The Infant Saint John with the Lamb,
Painted by Bartolomé Esteban Murillo (1617-1682),
Painted 1660-1665,
Oil on canvas
© National Gallery, London

 

The Infant Saint John with the Lamb,
Painted by Bartolomé Esteban Murillo (1617-1682),
Painted 1660-1665,
Oil on canvas
© National Gallery, London

 

Gospel of 3 January 2022

'Look: there is the Lamb of God'

John 1:29-34

Seeing Jesus coming towards him, John said, ‘Look, there is the lamb of God that takes away the sin of the world. This is the one I spoke of when I said: A man is coming after me who ranks before me because he existed before me. I did not know him myself, and yet it was to reveal him to Israel that I came baptising with water.’ John also declared, ‘I saw the Spirit coming down on him from heaven like a dove and resting on him. I did not know him myself, but he who sent me to baptise with water had said to me, “The man on whom you see the Spirit come down and rest is the one who is going to baptise with the Holy Spirit.” Yes, I have seen and I am the witness that he is the Chosen One of God.’

Reflection on the Painting

In our painting by Bartolomé Esteban Murillo, we see a young John the Baptist clothed in camel hair embracing the lamb, a symbol of Christ’s sacrifice. There is a loving interaction between the two. The lamb has his right foot on John’s right arm. John’s left arm is pointing upwards towards heaven. In the bottom right corner we see John’s reed cross with a ribbon inscribed with the words of our Gospel reading today in Latin: ‘Behold, the Lamb of God’ / Ecce Agnus Dei. By depicting Saint John the Baptist as a child, Murillo wanted  to appeal to the viewer. The endearing image of a child would encourage the viewer to imitate a child-like state of innocence and purity.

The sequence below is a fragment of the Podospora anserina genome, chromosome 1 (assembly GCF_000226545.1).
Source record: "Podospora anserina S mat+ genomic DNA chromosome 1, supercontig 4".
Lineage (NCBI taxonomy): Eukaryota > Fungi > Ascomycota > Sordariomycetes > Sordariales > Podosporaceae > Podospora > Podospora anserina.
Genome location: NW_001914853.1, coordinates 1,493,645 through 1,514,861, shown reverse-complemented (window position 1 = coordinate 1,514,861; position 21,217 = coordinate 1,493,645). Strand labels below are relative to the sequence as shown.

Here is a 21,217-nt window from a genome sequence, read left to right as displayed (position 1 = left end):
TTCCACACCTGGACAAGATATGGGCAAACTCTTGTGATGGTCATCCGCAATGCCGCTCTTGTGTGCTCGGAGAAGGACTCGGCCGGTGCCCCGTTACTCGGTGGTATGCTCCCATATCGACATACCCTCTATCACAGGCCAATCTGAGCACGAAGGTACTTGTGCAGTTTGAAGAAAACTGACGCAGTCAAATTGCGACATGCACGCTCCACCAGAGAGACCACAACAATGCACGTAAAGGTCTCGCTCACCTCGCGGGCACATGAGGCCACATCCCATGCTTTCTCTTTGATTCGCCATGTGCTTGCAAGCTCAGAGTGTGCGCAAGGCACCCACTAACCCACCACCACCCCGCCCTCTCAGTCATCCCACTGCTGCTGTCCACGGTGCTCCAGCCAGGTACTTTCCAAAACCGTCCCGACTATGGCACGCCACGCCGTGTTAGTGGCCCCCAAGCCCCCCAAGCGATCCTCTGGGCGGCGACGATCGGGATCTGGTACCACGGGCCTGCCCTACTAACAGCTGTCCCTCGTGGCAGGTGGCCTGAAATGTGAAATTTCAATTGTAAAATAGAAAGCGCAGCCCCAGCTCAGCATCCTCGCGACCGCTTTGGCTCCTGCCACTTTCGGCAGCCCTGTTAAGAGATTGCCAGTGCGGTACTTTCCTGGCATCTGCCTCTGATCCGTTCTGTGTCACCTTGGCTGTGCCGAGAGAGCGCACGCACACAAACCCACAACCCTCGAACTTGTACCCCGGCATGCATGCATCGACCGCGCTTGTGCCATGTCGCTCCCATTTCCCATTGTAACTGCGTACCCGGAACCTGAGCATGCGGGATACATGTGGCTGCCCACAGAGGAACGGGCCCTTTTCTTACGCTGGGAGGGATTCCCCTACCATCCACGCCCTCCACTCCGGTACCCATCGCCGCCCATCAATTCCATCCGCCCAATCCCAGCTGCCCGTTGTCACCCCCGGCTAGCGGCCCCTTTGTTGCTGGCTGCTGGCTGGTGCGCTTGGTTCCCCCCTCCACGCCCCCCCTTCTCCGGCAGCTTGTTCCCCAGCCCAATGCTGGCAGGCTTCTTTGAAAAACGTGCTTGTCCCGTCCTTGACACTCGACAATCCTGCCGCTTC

When Saint John the Baptist called Jesus the Lamb of God, the Jewish people would have immediately understood the sacrificial nature of these words. There is the lamb and Isaac; also the Passover feast involved blood that would be shed and sprinkled on the door posts. Twice every day, morning and evening, in the Temple, for the burnt offering for sin, a lamb would be slain too. So the image of a sacrificial lamb was one the Jewish people would be very familiar with. 

Saint John says pointing at Jesus that ‘there is the lamb of God that takes away the sin of the world’. Note that he mentions ‘sin’ and not ‘sins’. To use sin as a singular word, it implies that Jesus wants to root out and destroy sin as a whole, and just just the myriad of symptoms or various forms of sin. Also, by saying that Jesus came to take away the sin of the ‘world’ implies that Jesus came for the whole world, and not just for the Jewish people… We are invited in our reading, as so poignantly depicted in our painting, to behold and hold the Lamb of God and embrace Jesus’ sacrifice for all of us.

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